Tokyo, Japan : Suzuki Motor Corp., Mazda Motor Corp. and Yamaha Motor Co. violated inspection rules for measuring exhaust emissions and fuel economy in more than 6,000 vehicles before shipping, Japan’s transport ministry announced today.
The latest scandal follows similar revelations of falsifying test data at Subaru Corp. and Nissan Motor Co.
The ministry said the total number of two- and four-wheel vehicles involved totaled 6,480 among the three companies. It said that the three manufacturers inappropriately altered measurements.
According to the ministry, the violations were found in a section of the final inspection process, which checks the vehicles’ exhaust emissions and fuel economy prior to shipment. The inspection is done at random on about one out of 100 vehicles.
Suzuki reported violations on 6,401 vehicles from June 2012; Mazda in 72 from November 2014; and Yamaha in seven from January 2016.
For Suzuki, the number in violation totaled 50 percent of the selected vehicles for inspection.
Toshihiro Suzuki, company president, apologized at a news conference on Aug. 9.
“This is a huge problem in that such a large number of vehicles were dealt with wrongly,” he said. “The organizational management system of our company doesn’t work.”
In July, the transport ministry had instructed major automobile and two-wheel vehicle companies to check whether similar flaws have occurred in response to the discovery that Subaru and Nissan had altered figures in the exhaust emissions and fuel efficiency inspections prior to shipment.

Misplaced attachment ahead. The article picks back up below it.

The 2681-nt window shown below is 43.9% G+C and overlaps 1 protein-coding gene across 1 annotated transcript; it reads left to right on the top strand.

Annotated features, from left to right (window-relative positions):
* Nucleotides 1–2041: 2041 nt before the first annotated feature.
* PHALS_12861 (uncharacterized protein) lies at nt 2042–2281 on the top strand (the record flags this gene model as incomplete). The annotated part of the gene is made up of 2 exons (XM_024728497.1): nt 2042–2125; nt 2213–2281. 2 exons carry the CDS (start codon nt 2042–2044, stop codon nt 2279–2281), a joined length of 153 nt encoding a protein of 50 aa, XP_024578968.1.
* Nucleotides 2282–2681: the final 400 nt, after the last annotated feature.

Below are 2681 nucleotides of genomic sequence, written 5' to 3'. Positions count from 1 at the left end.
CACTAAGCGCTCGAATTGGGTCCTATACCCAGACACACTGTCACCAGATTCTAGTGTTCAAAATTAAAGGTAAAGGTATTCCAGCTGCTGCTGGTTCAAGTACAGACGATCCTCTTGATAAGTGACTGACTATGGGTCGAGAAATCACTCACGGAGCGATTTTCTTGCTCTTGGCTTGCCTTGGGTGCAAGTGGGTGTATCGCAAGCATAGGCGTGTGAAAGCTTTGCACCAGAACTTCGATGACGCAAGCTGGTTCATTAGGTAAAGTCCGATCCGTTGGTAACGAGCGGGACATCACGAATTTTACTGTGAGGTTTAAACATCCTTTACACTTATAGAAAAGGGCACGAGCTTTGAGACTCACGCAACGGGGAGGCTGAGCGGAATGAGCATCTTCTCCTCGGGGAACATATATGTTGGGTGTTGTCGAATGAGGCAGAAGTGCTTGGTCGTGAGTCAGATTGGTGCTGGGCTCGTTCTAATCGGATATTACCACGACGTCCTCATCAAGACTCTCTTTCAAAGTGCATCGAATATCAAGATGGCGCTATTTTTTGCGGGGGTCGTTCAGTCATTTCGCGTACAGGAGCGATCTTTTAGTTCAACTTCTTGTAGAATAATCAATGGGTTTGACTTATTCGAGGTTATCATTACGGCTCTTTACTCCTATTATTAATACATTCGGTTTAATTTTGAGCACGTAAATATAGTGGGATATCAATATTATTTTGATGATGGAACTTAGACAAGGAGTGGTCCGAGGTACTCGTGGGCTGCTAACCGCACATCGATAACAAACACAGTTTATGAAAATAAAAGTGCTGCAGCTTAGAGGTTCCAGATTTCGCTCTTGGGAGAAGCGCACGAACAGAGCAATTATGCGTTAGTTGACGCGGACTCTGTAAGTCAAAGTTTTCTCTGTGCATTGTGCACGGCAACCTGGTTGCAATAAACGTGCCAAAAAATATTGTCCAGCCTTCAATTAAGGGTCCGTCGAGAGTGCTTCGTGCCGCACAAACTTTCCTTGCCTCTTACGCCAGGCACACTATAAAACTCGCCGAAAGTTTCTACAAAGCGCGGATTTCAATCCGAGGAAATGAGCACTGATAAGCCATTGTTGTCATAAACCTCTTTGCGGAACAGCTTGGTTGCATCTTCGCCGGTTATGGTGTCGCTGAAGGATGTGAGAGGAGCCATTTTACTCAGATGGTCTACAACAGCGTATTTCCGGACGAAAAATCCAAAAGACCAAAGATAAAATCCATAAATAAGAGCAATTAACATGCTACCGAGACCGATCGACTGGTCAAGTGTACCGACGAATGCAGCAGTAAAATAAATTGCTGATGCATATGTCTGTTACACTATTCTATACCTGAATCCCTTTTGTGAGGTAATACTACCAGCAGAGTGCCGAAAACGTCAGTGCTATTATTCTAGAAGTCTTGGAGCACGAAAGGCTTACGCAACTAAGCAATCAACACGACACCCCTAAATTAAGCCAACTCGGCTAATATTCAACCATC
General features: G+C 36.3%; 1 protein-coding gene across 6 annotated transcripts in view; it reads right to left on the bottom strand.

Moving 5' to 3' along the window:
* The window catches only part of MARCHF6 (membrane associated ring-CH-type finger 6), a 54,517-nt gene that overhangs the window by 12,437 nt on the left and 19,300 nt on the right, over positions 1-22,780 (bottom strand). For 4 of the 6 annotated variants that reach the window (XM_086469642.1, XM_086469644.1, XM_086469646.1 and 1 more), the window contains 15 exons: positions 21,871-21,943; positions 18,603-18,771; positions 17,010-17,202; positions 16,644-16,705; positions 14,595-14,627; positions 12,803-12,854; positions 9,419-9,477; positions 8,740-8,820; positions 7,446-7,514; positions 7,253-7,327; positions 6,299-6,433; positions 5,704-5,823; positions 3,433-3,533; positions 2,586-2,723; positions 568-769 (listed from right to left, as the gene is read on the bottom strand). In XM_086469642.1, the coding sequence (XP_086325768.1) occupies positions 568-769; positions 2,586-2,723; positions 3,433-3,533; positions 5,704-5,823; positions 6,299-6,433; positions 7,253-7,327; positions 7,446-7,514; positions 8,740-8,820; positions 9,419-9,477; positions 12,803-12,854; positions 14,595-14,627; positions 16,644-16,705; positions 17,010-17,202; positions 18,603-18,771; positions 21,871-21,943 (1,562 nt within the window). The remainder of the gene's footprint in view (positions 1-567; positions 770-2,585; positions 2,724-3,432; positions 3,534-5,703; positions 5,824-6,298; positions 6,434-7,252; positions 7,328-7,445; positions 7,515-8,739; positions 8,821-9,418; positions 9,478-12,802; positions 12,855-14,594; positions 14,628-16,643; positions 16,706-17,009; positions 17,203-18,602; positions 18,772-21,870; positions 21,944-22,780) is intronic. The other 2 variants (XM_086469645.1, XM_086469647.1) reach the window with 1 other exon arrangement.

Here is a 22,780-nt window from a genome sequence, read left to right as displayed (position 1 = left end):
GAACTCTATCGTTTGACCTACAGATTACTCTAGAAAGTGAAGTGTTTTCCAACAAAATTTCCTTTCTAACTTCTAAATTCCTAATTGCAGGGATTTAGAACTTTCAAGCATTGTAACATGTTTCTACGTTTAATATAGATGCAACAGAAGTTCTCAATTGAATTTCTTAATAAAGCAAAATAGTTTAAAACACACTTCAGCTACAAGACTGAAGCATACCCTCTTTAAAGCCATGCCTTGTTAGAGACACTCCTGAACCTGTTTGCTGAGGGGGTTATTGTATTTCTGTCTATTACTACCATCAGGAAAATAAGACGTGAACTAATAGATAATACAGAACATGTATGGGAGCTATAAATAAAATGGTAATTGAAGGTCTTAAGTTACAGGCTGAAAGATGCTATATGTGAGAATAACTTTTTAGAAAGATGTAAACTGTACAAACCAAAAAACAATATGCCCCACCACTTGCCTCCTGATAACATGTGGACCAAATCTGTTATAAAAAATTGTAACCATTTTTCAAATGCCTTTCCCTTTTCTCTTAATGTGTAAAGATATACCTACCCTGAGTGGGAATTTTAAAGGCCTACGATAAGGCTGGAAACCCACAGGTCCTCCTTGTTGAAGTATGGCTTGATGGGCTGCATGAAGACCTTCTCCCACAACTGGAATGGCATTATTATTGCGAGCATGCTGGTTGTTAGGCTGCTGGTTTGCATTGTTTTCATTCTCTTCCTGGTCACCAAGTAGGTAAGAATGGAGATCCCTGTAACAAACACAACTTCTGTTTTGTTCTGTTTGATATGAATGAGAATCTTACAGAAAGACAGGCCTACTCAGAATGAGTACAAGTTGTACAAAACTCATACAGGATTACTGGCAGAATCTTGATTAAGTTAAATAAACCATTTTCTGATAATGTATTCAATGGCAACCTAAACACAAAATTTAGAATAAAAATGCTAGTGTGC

The alterations at the three companies were found through in-house investigations after the ministry order. Other vehicle makers reported to the ministry by Aug. 8 that they had found no such violation, according to the ministry.
Keiichi Ishii, the minister of land, infrastructure, transport and tourism, issued a statement, saying, “The inspection of exhaust emissions and fuel efficiency are important processes to guarantee environmental performance related to carbon dioxide and harmful gasses. It is extremely regrettable that the process was done inappropriately.”
The ministry plans to amend the ministerial ordinance and set measures to ensure that vehicle manufacturers can’t change inspection data.
At Subaru and Nissan, flawed inspections were found in 1,551 and 1,171 vehicles, respectively. Those two firms have not issued vehicle recalls as the altered figures did not significantly differ from the technical specifications for exhaust emissions and fuel economy.
The companies came forward after the ministry last month ordered 23 auto and motorbike companies to conduct in-house probes after it emerged Nissan and Subaru had cheated on fuel economy and emissions data.
“This is extremely regrettable as this may cause doubts among automobile users about vehicle performance and the quality-control structures of automakers,” Transport Minister Keiichi Ishii said in a statement.
The ministry said it would “examine their reports and take strict measures if necessary”.
It said most of the 20 other companies asked to examine their data had reported no misconduct, while several others were still investigating.
Investors dumped shares of the three firms after the news.
Suzuki tumbled 6.04% to ¥6 944, Mazda sank 1.30% to ¥1 327 and Yamaha Motor dived 4.63% to ¥2 820.
The admissions are the latest in a string of scandals involving data falsification and testing standard breaches in Japan’s key auto sector.
In July, Nissan admitted data on exhaust emissions and fuel economy had been “altered” for some of its vehicles, and last year the firm was forced to recall more than a million vehicles after admitting staff without proper authorisation had carried out some inspections.